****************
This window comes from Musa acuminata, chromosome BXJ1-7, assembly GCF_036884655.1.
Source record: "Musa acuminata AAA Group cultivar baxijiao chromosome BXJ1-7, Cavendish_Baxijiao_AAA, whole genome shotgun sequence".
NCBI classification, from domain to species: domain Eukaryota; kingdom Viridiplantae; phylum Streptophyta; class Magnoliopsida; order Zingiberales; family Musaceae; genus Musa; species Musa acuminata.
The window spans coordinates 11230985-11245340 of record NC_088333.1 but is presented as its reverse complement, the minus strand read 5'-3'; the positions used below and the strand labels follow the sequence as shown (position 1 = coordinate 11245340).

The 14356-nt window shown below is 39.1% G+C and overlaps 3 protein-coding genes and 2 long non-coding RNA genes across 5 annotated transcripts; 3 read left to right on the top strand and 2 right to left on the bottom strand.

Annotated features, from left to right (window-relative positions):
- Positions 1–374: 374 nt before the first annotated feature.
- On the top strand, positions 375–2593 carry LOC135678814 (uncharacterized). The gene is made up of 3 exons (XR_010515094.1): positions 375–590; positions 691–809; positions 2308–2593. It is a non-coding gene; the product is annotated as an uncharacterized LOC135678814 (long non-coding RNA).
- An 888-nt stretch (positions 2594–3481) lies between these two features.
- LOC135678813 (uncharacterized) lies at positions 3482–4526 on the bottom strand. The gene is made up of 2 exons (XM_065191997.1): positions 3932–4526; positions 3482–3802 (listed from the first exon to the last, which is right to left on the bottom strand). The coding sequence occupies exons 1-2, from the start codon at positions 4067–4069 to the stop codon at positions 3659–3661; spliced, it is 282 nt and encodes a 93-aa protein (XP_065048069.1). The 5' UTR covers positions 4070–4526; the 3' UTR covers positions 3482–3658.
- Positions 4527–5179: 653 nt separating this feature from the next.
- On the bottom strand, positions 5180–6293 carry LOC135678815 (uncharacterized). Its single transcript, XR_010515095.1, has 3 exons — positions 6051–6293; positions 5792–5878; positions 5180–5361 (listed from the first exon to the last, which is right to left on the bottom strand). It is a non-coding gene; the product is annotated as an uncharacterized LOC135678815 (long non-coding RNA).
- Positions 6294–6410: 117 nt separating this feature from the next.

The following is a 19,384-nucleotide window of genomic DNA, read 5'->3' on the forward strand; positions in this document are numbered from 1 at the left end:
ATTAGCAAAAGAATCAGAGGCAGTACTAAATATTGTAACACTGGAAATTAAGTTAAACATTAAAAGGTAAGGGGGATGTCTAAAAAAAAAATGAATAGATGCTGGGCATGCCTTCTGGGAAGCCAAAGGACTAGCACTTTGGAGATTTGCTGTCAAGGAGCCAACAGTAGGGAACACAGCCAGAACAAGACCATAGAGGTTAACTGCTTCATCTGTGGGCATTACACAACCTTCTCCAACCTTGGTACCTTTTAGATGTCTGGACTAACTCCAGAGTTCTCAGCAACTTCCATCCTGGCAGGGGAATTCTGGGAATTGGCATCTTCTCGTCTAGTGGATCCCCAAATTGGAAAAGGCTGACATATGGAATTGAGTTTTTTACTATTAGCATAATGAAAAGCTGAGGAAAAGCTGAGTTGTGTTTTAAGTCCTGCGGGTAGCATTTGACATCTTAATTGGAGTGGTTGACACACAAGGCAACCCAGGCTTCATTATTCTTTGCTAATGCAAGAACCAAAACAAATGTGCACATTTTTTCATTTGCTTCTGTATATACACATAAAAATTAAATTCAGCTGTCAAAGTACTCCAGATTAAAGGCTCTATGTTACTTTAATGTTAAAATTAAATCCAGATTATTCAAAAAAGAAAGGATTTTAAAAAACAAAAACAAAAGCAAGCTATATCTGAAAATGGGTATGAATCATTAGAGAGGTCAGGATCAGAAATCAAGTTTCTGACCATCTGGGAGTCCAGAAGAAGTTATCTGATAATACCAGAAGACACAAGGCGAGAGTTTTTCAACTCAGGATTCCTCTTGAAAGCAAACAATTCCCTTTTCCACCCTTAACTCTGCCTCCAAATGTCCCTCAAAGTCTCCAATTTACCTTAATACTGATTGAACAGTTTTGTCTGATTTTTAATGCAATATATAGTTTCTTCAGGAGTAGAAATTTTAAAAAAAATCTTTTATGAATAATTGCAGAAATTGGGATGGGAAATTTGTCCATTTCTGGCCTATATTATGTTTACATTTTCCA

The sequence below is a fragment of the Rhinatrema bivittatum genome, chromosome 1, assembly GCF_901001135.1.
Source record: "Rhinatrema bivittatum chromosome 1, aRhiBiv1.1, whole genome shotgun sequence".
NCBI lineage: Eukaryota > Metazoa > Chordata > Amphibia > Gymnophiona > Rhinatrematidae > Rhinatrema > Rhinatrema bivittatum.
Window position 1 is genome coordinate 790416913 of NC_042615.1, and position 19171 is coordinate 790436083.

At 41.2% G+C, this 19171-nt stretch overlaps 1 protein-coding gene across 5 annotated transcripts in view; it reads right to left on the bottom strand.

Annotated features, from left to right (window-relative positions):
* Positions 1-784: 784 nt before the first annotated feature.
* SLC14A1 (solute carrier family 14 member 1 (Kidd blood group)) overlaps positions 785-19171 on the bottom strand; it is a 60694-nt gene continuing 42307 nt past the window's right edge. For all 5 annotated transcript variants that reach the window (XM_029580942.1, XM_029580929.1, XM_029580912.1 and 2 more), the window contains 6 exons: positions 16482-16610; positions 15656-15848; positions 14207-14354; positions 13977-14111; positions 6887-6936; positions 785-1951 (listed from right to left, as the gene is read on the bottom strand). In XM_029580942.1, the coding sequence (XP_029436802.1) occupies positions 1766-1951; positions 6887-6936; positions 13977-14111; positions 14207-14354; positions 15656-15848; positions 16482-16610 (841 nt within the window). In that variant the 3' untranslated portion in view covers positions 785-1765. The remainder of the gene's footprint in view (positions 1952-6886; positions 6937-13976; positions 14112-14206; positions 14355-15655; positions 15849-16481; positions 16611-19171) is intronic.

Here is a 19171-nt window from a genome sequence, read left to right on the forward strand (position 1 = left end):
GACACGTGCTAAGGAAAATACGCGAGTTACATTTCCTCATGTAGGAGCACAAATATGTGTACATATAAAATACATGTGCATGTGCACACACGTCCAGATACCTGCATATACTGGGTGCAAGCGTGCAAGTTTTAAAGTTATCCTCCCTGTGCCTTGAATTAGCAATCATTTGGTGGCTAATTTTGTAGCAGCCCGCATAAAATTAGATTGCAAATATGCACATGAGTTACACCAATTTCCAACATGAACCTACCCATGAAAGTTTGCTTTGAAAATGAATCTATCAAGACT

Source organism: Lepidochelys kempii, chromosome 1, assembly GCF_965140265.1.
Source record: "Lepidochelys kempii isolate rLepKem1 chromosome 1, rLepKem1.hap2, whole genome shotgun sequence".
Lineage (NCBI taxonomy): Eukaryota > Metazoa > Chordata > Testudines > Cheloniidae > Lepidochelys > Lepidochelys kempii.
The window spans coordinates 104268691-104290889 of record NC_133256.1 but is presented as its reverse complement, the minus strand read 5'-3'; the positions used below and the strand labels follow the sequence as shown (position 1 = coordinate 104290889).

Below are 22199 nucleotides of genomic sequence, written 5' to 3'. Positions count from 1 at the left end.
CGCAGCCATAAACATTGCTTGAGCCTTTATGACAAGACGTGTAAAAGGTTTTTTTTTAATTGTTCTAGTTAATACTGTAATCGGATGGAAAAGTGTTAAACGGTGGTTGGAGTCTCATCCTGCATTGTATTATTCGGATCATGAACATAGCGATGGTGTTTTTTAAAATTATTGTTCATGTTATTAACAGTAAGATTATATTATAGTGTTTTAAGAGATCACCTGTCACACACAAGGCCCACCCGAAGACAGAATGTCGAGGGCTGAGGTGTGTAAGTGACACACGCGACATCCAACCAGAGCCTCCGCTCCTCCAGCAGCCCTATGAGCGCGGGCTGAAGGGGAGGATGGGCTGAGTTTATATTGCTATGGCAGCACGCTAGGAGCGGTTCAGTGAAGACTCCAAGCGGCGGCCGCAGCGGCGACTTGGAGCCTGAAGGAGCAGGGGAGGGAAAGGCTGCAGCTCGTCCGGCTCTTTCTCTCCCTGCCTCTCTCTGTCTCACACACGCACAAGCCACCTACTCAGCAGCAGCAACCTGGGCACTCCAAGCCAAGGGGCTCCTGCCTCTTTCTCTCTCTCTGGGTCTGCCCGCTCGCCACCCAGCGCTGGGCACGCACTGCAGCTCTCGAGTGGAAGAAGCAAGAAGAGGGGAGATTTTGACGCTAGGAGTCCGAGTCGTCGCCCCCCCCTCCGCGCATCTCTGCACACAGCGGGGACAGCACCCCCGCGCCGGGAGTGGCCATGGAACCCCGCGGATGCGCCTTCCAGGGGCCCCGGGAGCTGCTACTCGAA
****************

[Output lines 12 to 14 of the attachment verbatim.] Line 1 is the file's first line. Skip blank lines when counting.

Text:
- On the bottom strand, positions 5180–6293 carry LOC135678815 (uncharacterized). Its single transcript, XR_010515095.1, has 3 exons — positions 6051–6293; positions 5792–5878; positions 5180–5361 (listed from the first exon to the last, which is right to left on the bottom strand). It is a non-coding gene; the product is annotated as an uncharacterized LOC135678815 (long non-coding RNA).
- Positions 6294–6410: 117 nt separating this feature from the next.

The following is a 19,384-nucleotide window of genomic DNA, read 5'->3' on the forward strand; positions in this document are numbered from 1 at the left end: